Rishabh Verma: Reflections on the essence of the Valmiki Ramayana
The Vedic scriptures describe many different types of charity or dana. Of these, Srila Ramanujacharya identifies two types of charity as the highest – charity of self-knowledge (Jnana dana) and charity of fearlessness (Abhaya Dana). These forms of charity are not only recognized by Bhakti Yogis, but also by Buddhists. Both schools agree that Abhaya Dana is superior to Jnana dana because it removes the fear of repeated birth and death. While the source of fearlessness in Buddhist schools comes from knowledge of the self, Bhakti Yogis derive this fearlessness from unflinching faith in Krsna and his incarnations by practicing devotional service fearlessly. Lord Rama, an incarnation of the Supreme Personality of Godhead appears in this material world to demonstrate this principle.
Most people believe that the purpose of the incarnation of Lord Rama is to establish the principles of morality (Maryada) or the principles of righteous actions (Dharma). Sri Vedanta Desika, however, writes in his Abhaya Pradanam Saaram that the real purpose behind the incarnation of Lord Rama was to show the entire universe that one who takes shelter of the Supreme Lord (Sharanagati) need not fear. This may appear like a stretch but throughout the seven cantos of the Ramayana, Lord Rama demonstrates this principle.
The demigods seek the refuge of the Lord for protection from the demon Ravana. The demon Ravana had defeated the demigods in battle and taken Indra as his prisoner. The demigods were very fearful of their position in heaven. Lord Vishnu promises to protect them and appear as Lord Rama on this Earth.
When Lord Rama is exiled, Laxmana, the younger brother of Rama falls at his feet and asks the Lord to accept him as his servant. Lord Rama then promises Laxmana and his mother Sumitra that he will look after Laxmana in the forest as his own child. The mood of the Lord is heightened in Yuddhakanda when Laxmana is struck unconscious by the Nagapasha weapon of Indrajit. Lord Rama says ‘She, his mother Sumitra entrusted him to me and sent him to help me. How can I face her, myself alone alive, and Laxmana lost to us?’ (Valmiki Ramayana Yuddha Kanda Chapter 49: Rama comes back to senses)
The sages and their wives seek shelter of Lord Rama for protection from the various demons present in the forest. Lord Rama promises his protection to the sages. At one point, Sita asks Rama if he should be engaging in killing even though he has been exiled as a hermit. Rama consoles Sita by telling her ‘Now these holy men have become dearer than my very life the moment they threw themselves upon my mercy; any harm, any injury done to them is so much done to me’. (Valmiki Ramayana Arayna Kanda Chapter 10: Rama explains himself)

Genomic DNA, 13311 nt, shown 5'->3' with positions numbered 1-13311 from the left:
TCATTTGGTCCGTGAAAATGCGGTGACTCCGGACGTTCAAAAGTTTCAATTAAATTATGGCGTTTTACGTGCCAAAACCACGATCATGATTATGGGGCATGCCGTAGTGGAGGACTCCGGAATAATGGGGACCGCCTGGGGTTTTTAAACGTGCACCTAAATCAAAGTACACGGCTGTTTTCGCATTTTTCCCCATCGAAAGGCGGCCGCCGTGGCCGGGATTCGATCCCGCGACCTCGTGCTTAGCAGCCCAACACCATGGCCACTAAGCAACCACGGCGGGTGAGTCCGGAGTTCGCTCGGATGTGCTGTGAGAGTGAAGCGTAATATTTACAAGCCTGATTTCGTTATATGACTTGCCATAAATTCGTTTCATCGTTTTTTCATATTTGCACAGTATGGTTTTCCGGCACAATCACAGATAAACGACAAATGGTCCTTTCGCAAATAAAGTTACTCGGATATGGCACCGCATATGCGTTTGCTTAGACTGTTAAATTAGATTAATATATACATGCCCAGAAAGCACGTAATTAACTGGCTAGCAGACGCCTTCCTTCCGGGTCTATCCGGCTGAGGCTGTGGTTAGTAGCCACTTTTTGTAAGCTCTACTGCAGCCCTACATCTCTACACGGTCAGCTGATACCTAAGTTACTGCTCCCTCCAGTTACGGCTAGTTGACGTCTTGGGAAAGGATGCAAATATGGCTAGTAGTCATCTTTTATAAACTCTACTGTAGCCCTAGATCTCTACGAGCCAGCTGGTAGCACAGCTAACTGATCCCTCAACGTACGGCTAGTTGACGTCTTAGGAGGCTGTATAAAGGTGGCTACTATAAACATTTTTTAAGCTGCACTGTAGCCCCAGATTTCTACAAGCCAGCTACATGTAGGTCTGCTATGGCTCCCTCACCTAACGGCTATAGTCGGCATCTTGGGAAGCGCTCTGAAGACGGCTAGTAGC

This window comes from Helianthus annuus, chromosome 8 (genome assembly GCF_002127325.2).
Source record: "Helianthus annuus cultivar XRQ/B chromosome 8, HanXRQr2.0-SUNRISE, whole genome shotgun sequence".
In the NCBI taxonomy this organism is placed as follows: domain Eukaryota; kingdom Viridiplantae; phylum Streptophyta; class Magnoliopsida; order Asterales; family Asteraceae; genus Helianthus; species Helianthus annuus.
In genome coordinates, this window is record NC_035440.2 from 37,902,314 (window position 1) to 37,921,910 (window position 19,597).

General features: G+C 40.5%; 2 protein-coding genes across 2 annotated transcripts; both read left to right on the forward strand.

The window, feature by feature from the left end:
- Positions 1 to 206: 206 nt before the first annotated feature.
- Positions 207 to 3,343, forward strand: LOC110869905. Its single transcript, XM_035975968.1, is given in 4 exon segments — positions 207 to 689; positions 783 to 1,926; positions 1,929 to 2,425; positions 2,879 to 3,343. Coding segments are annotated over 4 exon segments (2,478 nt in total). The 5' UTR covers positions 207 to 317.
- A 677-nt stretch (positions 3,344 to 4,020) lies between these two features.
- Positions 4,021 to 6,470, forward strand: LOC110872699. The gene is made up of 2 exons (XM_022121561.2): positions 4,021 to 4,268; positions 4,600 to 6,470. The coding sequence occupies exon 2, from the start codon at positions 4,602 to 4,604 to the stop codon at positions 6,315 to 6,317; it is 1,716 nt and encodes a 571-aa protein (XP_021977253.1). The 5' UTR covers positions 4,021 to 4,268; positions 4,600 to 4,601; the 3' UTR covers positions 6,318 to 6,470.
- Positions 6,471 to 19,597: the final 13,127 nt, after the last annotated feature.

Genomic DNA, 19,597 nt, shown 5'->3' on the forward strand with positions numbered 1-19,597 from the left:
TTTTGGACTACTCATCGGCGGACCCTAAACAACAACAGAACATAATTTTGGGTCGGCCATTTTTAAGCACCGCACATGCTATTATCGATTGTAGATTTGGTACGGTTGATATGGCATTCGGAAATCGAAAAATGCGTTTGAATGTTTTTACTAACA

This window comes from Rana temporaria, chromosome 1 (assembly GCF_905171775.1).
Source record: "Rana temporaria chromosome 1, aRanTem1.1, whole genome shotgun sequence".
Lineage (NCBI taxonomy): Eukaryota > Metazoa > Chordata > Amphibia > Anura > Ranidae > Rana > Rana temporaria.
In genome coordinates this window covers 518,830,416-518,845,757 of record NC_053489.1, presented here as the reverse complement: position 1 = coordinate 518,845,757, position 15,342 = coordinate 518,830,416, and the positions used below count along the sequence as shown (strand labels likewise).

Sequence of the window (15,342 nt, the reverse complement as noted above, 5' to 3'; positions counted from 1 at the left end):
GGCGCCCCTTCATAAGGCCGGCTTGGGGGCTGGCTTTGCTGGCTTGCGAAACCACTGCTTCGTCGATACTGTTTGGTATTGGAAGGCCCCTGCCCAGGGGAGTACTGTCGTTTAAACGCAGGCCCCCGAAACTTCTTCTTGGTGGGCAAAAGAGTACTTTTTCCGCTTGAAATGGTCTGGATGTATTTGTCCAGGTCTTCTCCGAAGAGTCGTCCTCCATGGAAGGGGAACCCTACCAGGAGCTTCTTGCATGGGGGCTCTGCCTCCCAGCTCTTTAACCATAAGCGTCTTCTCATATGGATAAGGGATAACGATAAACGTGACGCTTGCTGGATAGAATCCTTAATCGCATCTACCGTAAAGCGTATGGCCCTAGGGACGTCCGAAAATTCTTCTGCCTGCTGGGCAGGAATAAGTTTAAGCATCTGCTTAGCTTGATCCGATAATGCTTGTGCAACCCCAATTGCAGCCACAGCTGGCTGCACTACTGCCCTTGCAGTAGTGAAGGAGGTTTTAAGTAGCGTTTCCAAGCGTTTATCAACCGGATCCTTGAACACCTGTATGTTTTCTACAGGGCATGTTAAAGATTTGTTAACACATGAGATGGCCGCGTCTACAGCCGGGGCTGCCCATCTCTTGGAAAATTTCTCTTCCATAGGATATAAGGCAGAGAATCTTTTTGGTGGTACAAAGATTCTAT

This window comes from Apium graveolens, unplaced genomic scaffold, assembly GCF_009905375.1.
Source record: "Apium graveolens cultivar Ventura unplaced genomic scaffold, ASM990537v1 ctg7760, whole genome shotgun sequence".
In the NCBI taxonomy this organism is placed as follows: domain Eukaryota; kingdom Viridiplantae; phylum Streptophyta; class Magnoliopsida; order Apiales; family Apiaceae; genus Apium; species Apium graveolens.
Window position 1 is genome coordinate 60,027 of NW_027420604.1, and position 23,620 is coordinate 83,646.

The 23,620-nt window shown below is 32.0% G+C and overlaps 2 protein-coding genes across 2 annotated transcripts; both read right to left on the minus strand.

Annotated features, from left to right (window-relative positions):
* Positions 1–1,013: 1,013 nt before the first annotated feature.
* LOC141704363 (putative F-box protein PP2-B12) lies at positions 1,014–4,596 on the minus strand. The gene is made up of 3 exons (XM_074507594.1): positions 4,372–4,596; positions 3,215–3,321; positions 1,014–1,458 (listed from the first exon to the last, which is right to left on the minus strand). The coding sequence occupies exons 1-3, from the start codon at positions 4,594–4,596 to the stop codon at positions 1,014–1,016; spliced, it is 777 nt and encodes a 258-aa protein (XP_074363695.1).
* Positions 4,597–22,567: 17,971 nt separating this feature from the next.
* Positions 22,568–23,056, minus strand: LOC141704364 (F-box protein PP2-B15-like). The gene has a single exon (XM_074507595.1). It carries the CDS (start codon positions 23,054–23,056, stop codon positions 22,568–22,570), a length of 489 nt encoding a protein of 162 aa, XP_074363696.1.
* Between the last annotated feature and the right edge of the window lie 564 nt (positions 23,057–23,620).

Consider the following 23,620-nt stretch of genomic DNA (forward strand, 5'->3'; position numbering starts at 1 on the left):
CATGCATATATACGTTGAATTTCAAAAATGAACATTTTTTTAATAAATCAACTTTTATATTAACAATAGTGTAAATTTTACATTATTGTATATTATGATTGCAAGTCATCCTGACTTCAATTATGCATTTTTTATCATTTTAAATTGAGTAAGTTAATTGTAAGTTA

Sugriva approaches Lord Rama near the kingdom of Kishkindha and seeks the Lord’s protection from his brother Vali who had made a vow to kill him. Later on, when Rama kills Vali, he accuses the Lord of being partial to Sugriva without hearing his side of the story. Rama then tells Vali: ‘Sugriva is a dear friend to me even as Laxmana; and, inconsequence, he should be restored to his crown and wife. He ever seeks my welfare. Would I not disgrace myself by neglecting such a one and seeking your alliance? And I have sworn so before these Monkeys.’ (Valmiki Ramayana Kishkindhakanda: Chapter 18 Rama’s reply)
When Hanuman is taking leave of Sita from the Ashoka forest, Hanuman asks for some form of identification he could take to the Lord to show him that he had in fact actually met Sita. Sita recites to hanuman a story of how a crow Named Jayanta (the son of Indra) had committed an offense at the feet of Lord Rama by attacking Sita. The Lord discharged his bramhastra after the crow. The crow, realizing that no one could protect him, fell at the feet of Rama to beg forgiveness. The Lord forgives him and gives him shelter.
In the beginning of the last Kanda, Lord Rama gives the essence of the Ramayana when Vibhishana, the brother of Ravana comes to offer his surrender. This episode is the most important section of the Ramayana, just as the last chapter of the Bhagavad Gita is that of the Mahabharata. He is accused by the monkey hosts, Sugriva, Jambavan, Angada and many others of being unworthy of being given shelter. The Lord speaks extensively on why he would offer his protection to Vibhishana and he speaks to the monkey hosts as follows:
‘People call me Rama, the incarnation of Dharma. I have laid down the rules of conduct for all. I must practice them aright. Now if I, even I were to inflict pain on one who has taken refuge in me, where is the limit to the evil that men may do?
The seeker of refuge need not feel friendly towards the protector nor express friendship in word or conduct. He need not be endowed with all the excellences that the doctrine of refuge demands of the seeker. It is quite enough that the seeker should join his palms in prayer, as a gesture of surrender. Even if he does not join hands, it is enough if he announces that one is helpless and needs help. Even if this is absent, turning in the direction of the savior is enough. Let the suppliant be our direct foe, still, we cannot harm him’. (Valmiki Ramayana Yuddhakanda: Chapter 18 Rama’s Pledge)
Hence, this Rama Navami, devotees must remind themselves of the promise of the Lord and with faith in his nature and words, demonstrate the principle of fearlessness in their lives by wholeheartedly engaging in devotional service. By demonstrating this principle in their lives, devotees will be able to glorify the Lord and also grant this gift of fearlessness to others who still live in a fearful state of material existence.